Virginia also needs people to fill vacant jobs, Youngkin said: “Jobs that sit unfilled don’t accomplish our goals” for economic growth.
Seventy percent of those surveyed agreed that “Virginia’s legal climate is a significant consideration in a business’s decision on whether to locate or expand here,” and 78% said they were concerned about an increasing burdensome regulatory landscape in Virginia.
The top answer for what the commonwealth could provide so that entrepreneurs, startups and small businesses can see more success was “a more appealing regulatory and tax structure.”
Said Youngkin: “My administration will in fact go to work slashing 25% of job-killing regulations.” The pace of permitting and licensing regulation needs to accelerate to match the pace of business, he added.
‘Comprehensive review’ of taxes wanted
The Chamber and Youngkin agree that Virginia has to address taxation to be competitive. The blueprint recommends that businesses work with the governor and General Assembly on a comprehensive review of the state’s tax system.
The state’s recently announced historic $2.6 billion surplus represents more taxation than state government needed, Youngkin said, meaning Virginians were overtaxed last year.
The state’s cost of living is driving people away, Youngkin said. He plans to double the state’s standard tax deduction, provide a one-time tax rebate, eliminate the grocery tax and suspend for one year the most recent increase in the gas tax.
“I strongly encourage Gov. Northam to include these provisions in his outgoing budget that he will introduce in two weeks” to the legislature, Youngkin said.
Investment in infrastructure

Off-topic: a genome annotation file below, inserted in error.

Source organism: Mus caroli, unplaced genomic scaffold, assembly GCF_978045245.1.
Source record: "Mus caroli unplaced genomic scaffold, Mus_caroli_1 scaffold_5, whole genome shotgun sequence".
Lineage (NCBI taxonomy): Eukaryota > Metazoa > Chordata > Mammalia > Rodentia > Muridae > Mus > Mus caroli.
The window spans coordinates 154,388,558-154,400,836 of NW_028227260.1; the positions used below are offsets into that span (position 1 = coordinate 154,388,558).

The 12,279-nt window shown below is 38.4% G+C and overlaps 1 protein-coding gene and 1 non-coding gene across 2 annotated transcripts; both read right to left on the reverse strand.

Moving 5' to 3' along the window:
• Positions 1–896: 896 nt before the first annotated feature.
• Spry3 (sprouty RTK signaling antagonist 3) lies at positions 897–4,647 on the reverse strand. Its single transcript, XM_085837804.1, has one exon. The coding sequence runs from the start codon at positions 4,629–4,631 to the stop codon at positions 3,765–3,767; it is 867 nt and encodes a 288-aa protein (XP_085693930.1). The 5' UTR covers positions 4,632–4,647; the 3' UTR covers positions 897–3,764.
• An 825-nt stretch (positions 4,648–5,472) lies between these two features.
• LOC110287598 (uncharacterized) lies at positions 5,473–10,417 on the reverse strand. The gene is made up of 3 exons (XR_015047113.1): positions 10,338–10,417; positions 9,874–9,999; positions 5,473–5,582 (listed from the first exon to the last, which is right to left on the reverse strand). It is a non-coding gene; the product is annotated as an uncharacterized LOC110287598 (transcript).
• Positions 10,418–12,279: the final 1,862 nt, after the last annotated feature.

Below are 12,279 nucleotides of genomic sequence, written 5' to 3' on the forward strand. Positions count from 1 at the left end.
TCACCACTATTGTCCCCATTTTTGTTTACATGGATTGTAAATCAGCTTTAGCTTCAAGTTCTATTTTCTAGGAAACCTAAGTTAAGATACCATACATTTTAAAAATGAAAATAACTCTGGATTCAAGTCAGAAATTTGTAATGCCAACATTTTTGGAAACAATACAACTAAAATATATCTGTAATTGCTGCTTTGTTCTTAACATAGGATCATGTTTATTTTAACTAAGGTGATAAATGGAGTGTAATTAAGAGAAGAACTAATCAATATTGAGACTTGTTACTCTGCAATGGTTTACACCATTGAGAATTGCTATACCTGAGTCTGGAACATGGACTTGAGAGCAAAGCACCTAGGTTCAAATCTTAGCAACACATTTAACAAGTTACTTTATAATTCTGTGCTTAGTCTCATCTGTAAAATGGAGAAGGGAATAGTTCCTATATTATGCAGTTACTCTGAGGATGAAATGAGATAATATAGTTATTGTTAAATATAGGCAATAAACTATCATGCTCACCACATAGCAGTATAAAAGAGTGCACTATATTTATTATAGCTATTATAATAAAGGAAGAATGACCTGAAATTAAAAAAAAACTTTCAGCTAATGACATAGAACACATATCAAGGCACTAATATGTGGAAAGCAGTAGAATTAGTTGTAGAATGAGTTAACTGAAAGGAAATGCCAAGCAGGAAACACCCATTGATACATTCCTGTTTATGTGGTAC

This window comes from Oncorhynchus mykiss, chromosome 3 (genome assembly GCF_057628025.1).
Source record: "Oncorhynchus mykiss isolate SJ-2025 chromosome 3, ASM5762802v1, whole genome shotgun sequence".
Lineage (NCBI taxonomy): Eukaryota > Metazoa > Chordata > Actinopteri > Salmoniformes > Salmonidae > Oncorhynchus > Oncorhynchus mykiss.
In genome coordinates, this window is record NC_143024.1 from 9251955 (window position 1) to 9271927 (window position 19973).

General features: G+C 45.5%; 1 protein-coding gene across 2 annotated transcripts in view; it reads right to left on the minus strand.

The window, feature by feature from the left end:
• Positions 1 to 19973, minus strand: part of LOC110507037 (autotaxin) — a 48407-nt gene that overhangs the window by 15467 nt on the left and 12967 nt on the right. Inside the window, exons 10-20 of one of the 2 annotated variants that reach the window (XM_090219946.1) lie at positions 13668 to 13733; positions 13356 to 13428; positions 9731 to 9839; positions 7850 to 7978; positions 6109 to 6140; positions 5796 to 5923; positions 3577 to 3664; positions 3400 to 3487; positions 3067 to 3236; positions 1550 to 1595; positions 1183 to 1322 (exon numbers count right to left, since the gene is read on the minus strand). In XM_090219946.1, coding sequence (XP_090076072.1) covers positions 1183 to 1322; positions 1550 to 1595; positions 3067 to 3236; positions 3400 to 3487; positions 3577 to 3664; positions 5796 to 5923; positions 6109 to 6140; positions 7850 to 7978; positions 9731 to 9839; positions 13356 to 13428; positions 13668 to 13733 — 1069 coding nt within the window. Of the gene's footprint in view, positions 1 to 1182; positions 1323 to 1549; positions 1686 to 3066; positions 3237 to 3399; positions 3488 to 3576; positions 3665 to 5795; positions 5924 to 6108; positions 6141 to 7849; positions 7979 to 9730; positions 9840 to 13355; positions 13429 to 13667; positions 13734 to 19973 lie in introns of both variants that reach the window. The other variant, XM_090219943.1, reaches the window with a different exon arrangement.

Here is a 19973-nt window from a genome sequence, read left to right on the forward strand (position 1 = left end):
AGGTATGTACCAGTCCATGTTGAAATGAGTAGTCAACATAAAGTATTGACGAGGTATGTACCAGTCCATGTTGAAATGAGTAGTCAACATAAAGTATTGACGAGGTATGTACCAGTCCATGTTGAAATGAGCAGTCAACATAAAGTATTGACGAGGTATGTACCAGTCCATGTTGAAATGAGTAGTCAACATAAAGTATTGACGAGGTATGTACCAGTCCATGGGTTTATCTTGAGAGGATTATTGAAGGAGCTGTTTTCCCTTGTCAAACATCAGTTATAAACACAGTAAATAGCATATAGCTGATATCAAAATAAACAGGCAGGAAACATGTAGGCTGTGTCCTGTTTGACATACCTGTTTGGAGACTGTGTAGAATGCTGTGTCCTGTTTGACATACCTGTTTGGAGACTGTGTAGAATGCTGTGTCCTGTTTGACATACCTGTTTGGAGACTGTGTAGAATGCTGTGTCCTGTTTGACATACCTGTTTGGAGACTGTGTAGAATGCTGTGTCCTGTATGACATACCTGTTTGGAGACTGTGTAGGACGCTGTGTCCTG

Every region except Hampton Roads and Northern Virginia responded that broadband was their top concentration for infrastructure investment, DuVal said.
Youngkin reiterated that he’s committed to investing in high-speed, affordable broadband access statewide, a point he made on the campaign trail this year.
Affordability and decreasing carbon emissions tied for the most responses in Hampton Roads when it came to energy, DuVal said. Northern Virginia’s top priority for energy was also decreasing carbon emissions, the key driver of climate change. The rest of the state was split between energy reliability and affordability.
Youngkin will take an “all of the above” approach to energy, he said, pursuing wind and solar, as well as “clean-burning fossil fuels” and nuclear energy.
“I think we have an exceptional opportunity to … distinguish ourselves in our capability to do nuclear power,” Youngkin said. “Sometimes I feel that we forgot that nuclear power is a [carbon-free] energy.”
Natural gas is part of ensuring reliable energy, he said. Columbia Gas Transmission’s Virginia Reliability Project to replace 48 miles of its existing natural gas pipeline system in Hampton Roads is vital, especially to Virginia’s offshore wind opportunities, he added.
The blueprint’s other areas of focus are health care and life sciences; innovation and technology; advanced manufacturing; housing; corporate sustainability and the environment; military and veteran affairs; and safety, preparedness and resiliency.